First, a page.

JavaForum Nord in Hannover, Germany

  • September 12th
  • “Java 9 Is Here!”

JavaZone in Oslo, Norway

  • September 13th
  • “To JAR Hell And Back — A Live Migration to the Java 9 Module System”

Objektforum Stuttgart in Stuttgart, Germany

  • September 18th
  • “Expert Java 8”

Objektforum Frankfurt in Frankfurt, Germany

  • September 26th
  • “Java 9 Is Here!”

BaselOne in Base, Switzerland

  • October 19th
  • “The Java 9 Module System Beyond the Basics”

JavaDay in Kiev, Ukraine

  • November 4th or 5th
  • “To JAR Hell And Back — A Live Migration to the Java 9 Module System”

Gesellschaft für Informatik in Dortmund, Germany

  • December, 4th
  • “Neues in Java 9”

Code Europe in Wroclaw, Poland

  • December 13th
  • “The Java 9 Module System Beyond the Basics”

Let me know if you’re there as well and want to meet up.

Just ask

Related is this tweet I send in reply to a longish flowchart which essentially said “Think very carefully before asking a speaker a question”:

Can’t speak for others, but if it’s me up there, screw that flow chart and just ask. I’m happy to answer all your questions!

So please, just ask! It’s not like the average talk suffers from too many questions.

This also holds for the rest of the conference when I’m not on stage. If you see me and think I can help you with something or you just want to chat, just flag me down. I’d be happy to meet you!


Auto-update to Java 9

Over at StackOverflow a developer wondered whether the Java auto-updater would install Java 9 right on September 21st. Short Answer: No. Long answer:

New Java versions take some time to percolate to unsuspecting users:

  • Even after the GA release of Java 9 will Java 8 remain the default download option at Java SE Downloads for about six months. (I’m quite sure about this, but don’t have a source for it.)
  • Java 8 will receive further public updates until at least September 2018.
  • Only when that time window draws to a close and Oracle published its official “end of public updates notice” will hesitant users have to consider switching to Java 9.
  • A few months before the end of public support will the auto-updater propose an update to Java 9, but it will require user permission. (At least that’s how it worked between Java 7 and 8).

That other thing

During the last two weeks I put a new thing into the pipeline. Not that I have time for it, but it wanted to get out of me for a few months now, and badly! While I relaxed on the beach, it gathered strength and one sunny day tore down the wall of reason and jumped the moat of caution.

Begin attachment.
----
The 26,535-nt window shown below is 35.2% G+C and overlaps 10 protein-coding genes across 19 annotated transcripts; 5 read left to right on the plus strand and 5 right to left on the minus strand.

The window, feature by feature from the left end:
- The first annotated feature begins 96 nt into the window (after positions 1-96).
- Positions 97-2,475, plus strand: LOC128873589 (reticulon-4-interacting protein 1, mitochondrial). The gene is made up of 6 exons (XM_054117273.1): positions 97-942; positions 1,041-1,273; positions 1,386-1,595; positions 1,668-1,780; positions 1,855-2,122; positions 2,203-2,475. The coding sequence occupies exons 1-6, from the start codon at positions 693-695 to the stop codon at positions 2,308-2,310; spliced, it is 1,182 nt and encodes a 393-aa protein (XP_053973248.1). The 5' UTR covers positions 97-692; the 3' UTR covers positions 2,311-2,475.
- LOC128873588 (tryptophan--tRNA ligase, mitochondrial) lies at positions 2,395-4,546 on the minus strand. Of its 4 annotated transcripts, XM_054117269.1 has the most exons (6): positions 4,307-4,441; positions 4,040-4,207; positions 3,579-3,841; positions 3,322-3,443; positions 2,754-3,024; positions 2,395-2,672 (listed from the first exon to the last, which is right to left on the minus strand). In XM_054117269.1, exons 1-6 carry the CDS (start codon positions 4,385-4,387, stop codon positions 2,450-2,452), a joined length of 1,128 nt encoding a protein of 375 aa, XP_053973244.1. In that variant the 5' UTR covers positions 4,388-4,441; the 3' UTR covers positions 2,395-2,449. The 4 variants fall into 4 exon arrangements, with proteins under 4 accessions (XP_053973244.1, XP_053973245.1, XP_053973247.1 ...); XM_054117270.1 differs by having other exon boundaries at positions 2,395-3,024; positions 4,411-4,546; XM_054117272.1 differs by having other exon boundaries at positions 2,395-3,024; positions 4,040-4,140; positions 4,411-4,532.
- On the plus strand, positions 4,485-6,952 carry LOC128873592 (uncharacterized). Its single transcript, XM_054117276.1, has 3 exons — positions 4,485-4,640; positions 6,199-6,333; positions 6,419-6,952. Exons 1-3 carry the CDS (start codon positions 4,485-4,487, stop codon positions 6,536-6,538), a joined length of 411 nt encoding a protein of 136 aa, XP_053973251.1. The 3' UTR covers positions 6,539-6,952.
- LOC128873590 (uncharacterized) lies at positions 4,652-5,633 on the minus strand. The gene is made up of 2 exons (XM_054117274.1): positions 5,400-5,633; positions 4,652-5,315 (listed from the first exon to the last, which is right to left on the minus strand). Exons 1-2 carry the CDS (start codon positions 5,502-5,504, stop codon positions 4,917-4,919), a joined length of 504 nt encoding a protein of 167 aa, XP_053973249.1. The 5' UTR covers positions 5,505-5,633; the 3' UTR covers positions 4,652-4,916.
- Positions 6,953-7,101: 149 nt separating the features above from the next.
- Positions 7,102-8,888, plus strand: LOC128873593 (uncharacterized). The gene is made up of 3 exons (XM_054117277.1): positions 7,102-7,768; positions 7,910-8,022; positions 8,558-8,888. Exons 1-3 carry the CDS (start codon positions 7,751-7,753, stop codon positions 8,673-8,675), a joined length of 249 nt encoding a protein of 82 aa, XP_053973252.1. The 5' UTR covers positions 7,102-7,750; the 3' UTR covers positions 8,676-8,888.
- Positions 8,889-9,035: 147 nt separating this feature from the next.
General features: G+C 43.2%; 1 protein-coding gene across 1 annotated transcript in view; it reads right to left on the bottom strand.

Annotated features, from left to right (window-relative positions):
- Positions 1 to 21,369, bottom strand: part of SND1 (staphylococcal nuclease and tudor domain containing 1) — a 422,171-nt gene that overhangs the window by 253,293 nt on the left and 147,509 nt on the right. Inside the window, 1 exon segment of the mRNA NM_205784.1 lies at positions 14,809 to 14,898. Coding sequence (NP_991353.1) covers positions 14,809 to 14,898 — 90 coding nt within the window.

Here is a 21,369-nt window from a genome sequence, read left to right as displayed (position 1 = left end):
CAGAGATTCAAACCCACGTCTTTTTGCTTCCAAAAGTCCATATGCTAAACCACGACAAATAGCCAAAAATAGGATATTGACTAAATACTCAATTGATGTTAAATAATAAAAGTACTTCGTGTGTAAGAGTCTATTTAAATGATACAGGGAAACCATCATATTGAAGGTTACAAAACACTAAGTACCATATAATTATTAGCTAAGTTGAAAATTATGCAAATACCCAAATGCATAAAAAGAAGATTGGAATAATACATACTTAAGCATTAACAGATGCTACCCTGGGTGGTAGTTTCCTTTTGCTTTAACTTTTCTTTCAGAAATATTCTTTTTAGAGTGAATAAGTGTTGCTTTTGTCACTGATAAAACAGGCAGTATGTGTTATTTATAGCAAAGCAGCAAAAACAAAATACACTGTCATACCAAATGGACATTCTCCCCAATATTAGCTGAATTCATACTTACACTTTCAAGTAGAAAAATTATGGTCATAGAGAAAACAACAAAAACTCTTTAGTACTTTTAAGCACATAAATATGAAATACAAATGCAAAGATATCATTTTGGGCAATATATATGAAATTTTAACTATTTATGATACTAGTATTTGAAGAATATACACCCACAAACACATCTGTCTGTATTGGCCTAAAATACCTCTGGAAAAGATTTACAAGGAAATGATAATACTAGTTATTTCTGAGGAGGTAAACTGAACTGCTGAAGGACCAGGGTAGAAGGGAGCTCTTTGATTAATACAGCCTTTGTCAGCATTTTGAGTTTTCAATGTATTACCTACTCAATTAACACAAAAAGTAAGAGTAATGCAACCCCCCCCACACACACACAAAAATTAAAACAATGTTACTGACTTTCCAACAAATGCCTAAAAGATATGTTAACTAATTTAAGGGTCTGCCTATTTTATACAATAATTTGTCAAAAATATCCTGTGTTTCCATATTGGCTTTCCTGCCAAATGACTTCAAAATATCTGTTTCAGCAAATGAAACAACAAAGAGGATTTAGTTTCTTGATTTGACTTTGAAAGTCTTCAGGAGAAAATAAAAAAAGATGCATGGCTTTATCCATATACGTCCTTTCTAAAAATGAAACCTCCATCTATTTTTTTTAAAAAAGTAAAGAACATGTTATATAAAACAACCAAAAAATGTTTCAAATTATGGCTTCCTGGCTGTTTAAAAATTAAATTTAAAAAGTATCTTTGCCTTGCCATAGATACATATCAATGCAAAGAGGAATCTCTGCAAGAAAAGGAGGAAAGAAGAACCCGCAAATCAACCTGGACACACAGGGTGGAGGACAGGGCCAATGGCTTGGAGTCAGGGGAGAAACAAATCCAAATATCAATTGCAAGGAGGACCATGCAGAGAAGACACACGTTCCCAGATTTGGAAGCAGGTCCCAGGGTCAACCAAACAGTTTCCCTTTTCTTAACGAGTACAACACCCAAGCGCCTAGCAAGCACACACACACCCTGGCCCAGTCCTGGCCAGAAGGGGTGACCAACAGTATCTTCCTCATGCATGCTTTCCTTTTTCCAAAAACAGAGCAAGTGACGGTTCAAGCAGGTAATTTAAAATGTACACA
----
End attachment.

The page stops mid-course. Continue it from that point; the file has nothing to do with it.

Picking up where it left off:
I really wanted to present you a sneak preview this week, but, alas, I didn’t get around to it. Maybe next week or the week after, but the absolute latest you will hear about this is September 21st. I’d tell you to mark that date in your calendar, but it should be marked already with “Java 9 Release!”.

Coincidence?


Breaking Bad

Started to watch Breaking Bad again — so fucking awesome! Thrilling to observe all the early signs of Walt’s evolution from meek teacher to brutal kingpin. How he pushes Jessie over the edge again and again. How his face hardens and his eyes get icier — a little more each time ruthlessness wins over conscience. He surely is the one who knocks.

(Breaking Bad DVD/Blu-ray box on Amazon com, uk, de, ca, fr.)



PS: Don’t forget to subscribe or recommend! :)

CodeFX Weekly

Whatever caught my interest throughout the week: libraries or tools I am using, what I’ve written or read that might interest you, fascinating questions on StackOverflow, conferences visits, odd tweets, anything really that connects to Java, software development, or writing.

Nicolai Parlog

Written by

Developer (mostly Java), blogger (http://codefx.org/), author (http://tiny.cc/jms), trainer (http://courses.codefx.org & https://www.youtube.com/c/codefx)

CodeFX Weekly

Whatever caught my interest throughout the week: libraries or tools I am using, what I’ve written or read that might interest you, fascinating questions on StackOverflow, conferences visits, odd tweets, anything really that connects to Java, software development, or writing.